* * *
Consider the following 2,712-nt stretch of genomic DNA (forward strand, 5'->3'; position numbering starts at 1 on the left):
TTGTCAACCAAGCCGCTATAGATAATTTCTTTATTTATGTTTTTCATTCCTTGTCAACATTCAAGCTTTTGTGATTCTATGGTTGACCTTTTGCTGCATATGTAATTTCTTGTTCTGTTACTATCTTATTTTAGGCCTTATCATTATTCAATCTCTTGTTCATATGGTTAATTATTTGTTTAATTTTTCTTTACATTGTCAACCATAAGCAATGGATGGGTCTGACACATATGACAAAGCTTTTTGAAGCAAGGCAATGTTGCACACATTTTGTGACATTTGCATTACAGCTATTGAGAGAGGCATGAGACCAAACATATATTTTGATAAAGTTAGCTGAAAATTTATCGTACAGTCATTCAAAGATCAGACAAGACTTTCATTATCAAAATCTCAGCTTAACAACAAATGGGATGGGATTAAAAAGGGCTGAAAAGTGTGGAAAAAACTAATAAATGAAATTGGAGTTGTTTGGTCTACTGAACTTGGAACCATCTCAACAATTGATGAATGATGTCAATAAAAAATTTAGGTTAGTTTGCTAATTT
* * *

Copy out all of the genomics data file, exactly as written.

Consider the following 2,712-nt stretch of genomic DNA (forward strand, 5'->3'; position numbering starts at 1 on the left):
TTGTCAACCAAGCCGCTATAGATAATTTCTTTATTTATGTTTTTCATTCCTTGTCAACATTCAAGCTTTTGTGATTCTATGGTTGACCTTTTGCTGCATATGTAATTTCTTGTTCTGTTACTATCTTATTTTAGGCCTTATCATTATTCAATCTCTTGTTCATATGGTTAATTATTTGTTTAATTTTTCTTTACATTGTCAACCATAAGCAATGGATGGGTCTGACACATATGACAAAGCTTTTTGAAGCAAGGCAATGTTGCACACATTTTGTGACATTTGCATTACAGCTATTGAGAGAGGCATGAGACCAAACATATATTTTGATAAAGTTAGCTGAAAATTTATCGTACAGTCATTCAAAGATCAGACAAGACTTTCATTATCAAAATCTCAGCTTAACAACAAATGGGATGGGATTAAAAAGGGCTGAAAAGTGTGGAAAAAACTAATAAATGAAATTGGAGTTGTTTGGTCTACTGAACTTGGAACCATCTCAACAATTGATGAATGATGTCAATAAAAAATTTAGGTTAGTTTGCTAATTT